One could count 305 at the same worship. Vanderleun's essay, plus the 200 teenagers from the National Youth Choir of Great Britain, plus Beethoven, plus Frederich Schiller (lyrics), plus Barenboim's conducting, plus the BBC's ''proms'' event, plus the East-West Divan Orchestra, composed of 100 young, talented, and ''interesting'' (as Barenboim calls his Arab and Jewish 'twenty-somethings' recruitment theme) musicians from Israel and the Arab neighbors, and get the number 305.
Let's go fer 306 and add the first commenter at the site:
raed john 3 months ago
thank u its so beautifull may god bless us all.
pray for us in syria
An excerpt from the wiki on the 9th:
The Symphony No. 9 in D minor, Op. 125 (sometimes known simply as "Choral"), is the final complete symphony of Ludwig van Beethoven (1770–1827). Completed in 1824, the symphony is one of the best-known works of the Western classical repertoire. Among critics, it is almost universally considered to be among Beethoven's greatest works, and is considered by some to be the greatest piece of music ever written.
The symphony was the first example of a major composer using voices in a symphony (thus making it a choral symphony). The words are sung during the final movement by four vocal soloists and a chorus. They were taken from the "Ode to Joy", a poem written by Friedrich Schiller in 1785 and revised in 1803, with additions made by the composer. Today, it stands as one of the most played symphonies in the world.
The Philharmonic Society of London originally commissioned the symphony in 1817. The main composition work was done between autumn 1822 and the completion of the autograph in February 1824.
The symphony itself is over an hour long. The 4th (final) Movement --the 'Choral' --is almost a half hour, and about half of it is the 'Ode to Joy'. This URL is the fourth movement. It's as familiar as the (above) "Halleluia Chorus" and --as with that particular performance's banishment of the slightly humdrummish word 'familiar' from the description --so does this partyicular performance remove itself from the usual into something quite else.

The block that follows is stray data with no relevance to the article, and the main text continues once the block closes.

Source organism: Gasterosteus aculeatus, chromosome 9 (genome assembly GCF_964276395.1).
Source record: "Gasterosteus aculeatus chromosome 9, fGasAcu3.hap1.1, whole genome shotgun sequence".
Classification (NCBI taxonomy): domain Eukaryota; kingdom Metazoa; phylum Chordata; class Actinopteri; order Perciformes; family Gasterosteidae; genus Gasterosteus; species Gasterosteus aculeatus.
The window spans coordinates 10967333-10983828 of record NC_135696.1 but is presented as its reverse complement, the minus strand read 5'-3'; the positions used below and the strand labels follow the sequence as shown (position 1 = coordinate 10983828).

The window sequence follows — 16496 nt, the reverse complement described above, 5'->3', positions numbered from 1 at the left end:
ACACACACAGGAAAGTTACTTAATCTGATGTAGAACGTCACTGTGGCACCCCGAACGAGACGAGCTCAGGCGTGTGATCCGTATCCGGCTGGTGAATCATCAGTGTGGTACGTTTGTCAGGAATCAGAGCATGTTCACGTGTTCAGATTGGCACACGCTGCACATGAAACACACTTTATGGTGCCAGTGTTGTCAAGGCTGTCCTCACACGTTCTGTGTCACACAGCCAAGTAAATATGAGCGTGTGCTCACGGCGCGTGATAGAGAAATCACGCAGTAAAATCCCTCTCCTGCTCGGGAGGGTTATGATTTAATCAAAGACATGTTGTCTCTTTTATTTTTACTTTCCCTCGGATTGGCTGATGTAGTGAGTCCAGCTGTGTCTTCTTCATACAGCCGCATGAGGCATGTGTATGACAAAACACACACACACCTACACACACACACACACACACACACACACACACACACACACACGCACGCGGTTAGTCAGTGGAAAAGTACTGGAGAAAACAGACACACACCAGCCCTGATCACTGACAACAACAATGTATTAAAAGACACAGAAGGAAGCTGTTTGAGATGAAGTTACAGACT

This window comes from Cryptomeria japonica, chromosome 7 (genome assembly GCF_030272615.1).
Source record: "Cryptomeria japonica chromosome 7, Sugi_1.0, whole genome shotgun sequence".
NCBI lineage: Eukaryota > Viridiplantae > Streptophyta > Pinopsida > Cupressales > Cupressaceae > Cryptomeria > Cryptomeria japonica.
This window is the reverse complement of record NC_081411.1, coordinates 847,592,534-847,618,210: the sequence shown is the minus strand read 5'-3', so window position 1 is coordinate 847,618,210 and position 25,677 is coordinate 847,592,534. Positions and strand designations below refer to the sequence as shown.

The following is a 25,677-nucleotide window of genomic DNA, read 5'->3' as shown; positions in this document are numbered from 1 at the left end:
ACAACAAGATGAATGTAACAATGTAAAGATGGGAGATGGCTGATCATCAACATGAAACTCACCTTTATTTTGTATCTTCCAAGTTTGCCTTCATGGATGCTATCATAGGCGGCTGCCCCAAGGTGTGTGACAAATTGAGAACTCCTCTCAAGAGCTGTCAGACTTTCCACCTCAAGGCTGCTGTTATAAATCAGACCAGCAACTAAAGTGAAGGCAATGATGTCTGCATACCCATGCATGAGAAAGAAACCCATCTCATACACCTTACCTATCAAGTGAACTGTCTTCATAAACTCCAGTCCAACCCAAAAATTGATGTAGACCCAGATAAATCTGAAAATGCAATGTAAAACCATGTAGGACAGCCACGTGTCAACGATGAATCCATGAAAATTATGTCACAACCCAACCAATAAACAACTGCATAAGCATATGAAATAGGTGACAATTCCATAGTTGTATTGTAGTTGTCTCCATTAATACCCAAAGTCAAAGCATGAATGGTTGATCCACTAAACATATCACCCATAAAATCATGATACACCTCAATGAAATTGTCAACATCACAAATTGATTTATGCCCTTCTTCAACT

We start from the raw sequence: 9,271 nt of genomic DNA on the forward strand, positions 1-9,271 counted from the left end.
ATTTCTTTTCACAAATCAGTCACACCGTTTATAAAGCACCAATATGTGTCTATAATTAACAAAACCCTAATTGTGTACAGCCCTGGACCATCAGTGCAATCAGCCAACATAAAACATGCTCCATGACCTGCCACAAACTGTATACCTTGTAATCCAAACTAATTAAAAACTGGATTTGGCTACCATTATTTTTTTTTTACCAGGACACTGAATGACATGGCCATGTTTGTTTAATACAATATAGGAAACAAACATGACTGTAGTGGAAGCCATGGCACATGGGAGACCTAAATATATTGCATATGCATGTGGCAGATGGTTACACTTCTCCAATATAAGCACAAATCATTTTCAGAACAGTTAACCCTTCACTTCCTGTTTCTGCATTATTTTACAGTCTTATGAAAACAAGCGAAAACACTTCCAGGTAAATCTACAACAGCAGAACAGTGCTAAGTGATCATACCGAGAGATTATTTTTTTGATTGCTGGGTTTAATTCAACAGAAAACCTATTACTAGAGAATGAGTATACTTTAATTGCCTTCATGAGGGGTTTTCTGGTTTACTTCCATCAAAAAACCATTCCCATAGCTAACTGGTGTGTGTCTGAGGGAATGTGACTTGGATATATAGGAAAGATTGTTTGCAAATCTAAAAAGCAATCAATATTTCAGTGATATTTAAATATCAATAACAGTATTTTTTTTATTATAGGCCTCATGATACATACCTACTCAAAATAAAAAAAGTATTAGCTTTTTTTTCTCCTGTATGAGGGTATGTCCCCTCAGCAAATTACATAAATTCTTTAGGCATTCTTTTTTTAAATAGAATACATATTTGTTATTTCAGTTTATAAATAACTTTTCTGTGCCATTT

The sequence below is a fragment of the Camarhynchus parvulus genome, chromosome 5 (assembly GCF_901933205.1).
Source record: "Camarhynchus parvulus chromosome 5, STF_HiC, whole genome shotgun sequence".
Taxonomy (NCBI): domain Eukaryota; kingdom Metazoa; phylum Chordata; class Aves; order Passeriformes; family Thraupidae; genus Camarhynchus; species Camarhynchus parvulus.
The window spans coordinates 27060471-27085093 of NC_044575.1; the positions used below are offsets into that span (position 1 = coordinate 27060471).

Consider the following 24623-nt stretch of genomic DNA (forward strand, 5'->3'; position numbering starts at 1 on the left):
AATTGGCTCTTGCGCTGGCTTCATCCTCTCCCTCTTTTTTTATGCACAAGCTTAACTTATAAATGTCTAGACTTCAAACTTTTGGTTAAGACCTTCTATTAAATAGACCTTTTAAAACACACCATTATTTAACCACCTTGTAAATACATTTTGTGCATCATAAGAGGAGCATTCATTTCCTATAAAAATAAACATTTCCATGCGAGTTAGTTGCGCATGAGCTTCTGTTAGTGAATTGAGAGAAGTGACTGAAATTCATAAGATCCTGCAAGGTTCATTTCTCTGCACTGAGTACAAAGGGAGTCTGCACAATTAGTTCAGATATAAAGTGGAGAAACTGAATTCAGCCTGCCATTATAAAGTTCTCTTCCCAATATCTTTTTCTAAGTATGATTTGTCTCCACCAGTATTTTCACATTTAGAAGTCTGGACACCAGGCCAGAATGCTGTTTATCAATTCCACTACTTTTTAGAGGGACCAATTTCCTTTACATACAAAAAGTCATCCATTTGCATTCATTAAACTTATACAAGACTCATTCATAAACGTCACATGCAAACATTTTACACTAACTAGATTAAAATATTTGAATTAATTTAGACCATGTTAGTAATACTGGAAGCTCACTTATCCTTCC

Especially so, if one uses 'full screen' and headphones, in order to get more of what happened that day some months ago during the BBC 2012 Proms, in front of a live audience of 6,000 at the Royal Albert Hall in London.
One theme of that 'something else' relates to today being Easter and renewal, and these extravagantly talented and enthusiastic performers being so young --youth showing its best quality, so to speak.
Beethoven was old, at the end of his career and life, quite deaf and beset with myriad health and otherwise problems as he developed his final symphony, but the words were written by Frederich Schiller --at the age of 22. Hand-off! On the screen you see all these kids playing with adult seriousness, and one old man, the conductor, mugging with glee (catch the triumph at the very end), sort of as Beethoven, the old man, gleefully putting out a major work with a huge new innovation, a choir onstage with the orchestra.
Youth and age both, showing a best quality together, literally in concert.
It is a wonderful symphony which is going to make my next statement seem incongruous.